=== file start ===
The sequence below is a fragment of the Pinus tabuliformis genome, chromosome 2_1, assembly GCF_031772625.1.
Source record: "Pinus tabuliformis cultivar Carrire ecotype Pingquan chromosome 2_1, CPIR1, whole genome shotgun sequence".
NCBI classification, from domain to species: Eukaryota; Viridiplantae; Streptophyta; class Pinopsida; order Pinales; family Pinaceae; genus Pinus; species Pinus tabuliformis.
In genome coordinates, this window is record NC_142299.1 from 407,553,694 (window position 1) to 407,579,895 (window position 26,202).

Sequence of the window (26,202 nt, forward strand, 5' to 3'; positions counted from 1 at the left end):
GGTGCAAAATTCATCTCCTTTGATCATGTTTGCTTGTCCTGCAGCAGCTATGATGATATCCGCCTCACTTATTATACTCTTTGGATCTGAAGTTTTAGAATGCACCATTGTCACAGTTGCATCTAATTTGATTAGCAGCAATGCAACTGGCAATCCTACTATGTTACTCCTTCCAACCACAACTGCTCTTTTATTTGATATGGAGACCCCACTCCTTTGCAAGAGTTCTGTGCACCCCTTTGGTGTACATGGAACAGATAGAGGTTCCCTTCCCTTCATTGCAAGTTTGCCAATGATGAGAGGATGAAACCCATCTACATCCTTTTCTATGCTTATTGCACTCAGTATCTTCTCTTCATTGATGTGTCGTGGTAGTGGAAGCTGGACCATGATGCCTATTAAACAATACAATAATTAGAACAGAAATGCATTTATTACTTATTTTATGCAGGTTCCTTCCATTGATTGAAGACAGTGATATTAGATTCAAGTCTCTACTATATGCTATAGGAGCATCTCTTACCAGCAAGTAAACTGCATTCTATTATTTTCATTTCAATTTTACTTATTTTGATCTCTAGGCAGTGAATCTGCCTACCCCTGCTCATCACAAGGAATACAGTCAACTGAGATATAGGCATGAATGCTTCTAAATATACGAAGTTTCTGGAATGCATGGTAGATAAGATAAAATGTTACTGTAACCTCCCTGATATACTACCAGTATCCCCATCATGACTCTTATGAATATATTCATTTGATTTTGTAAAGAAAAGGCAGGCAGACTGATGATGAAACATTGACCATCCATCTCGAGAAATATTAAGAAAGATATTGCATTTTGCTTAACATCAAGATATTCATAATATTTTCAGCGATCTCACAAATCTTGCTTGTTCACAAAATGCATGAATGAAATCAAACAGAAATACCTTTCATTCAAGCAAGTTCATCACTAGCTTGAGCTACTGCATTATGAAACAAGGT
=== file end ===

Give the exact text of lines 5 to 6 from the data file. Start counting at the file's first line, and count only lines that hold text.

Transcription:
Sequence of the window (26,202 nt, forward strand, 5' to 3'; positions counted from 1 at the left end):
GGTGCAAAATTCATCTCCTTTGATCATGTTTGCTTGTCCTGCAGCAGCTATGATGATATCCGCCTCACTTATTATACTCTTTGGATCTGAAGTTTTAGAATGCACCATTGTCACAGTTGCATCTAATTTGATTAGCAGCAATGCAACTGGCAATCCTACTATGTTACTCCTTCCAACCACAACTGCTCTTTTATTTGATATGGAGACCCCACTCCTTTGCAAGAGTTCTGTGCACCCCTTTGGTGTACATGGAACAGATAGAGGTTCCCTTCCCTTCATTGCAAGTTTGCCAATGATGAGAGGATGAAACCCATCTACATCCTTTTCTATGCTTATTGCACTCAGTATCTTCTCTTCATTGATGTGTCGTGGTAGTGGAAGCTGGACCATGATGCCTATTAAACAATACAATAATTAGAACAGAAATGCATTTATTACTTATTTTATGCAGGTTCCTTCCATTGATTGAAGACAGTGATATTAGATTCAAGTCTCTACTATATGCTATAGGAGCATCTCTTACCAGCAAGTAAACTGCATTCTATTATTTTCATTTCAATTTTACTTATTTTGATCTCTAGGCAGTGAATCTGCCTACCCCTGCTCATCACAAGGAATACAGTCAACTGAGATATAGGCATGAATGCTTCTAAATATACGAAGTTTCTGGAATGCATGGTAGATAAGATAAAATGTTACTGTAACCTCCCTGATATACTACCAGTATCCCCATCATGACTCTTATGAATATATTCATTTGATTTTGTAAAGAAAAGGCAGGCAGACTGATGATGAAACATTGACCATCCATCTCGAGAAATATTAAGAAAGATATTGCATTTTGCTTAACATCAAGATATTCATAATATTTTCAGCGATCTCACAAATCTTGCTTGTTCACAAAATGCATGAATGAAATCAAACAGAAATACCTTTCATTCAAGCAAGTTCATCACTAGCTTGAGCTACTGCATTATGAAACAAGGT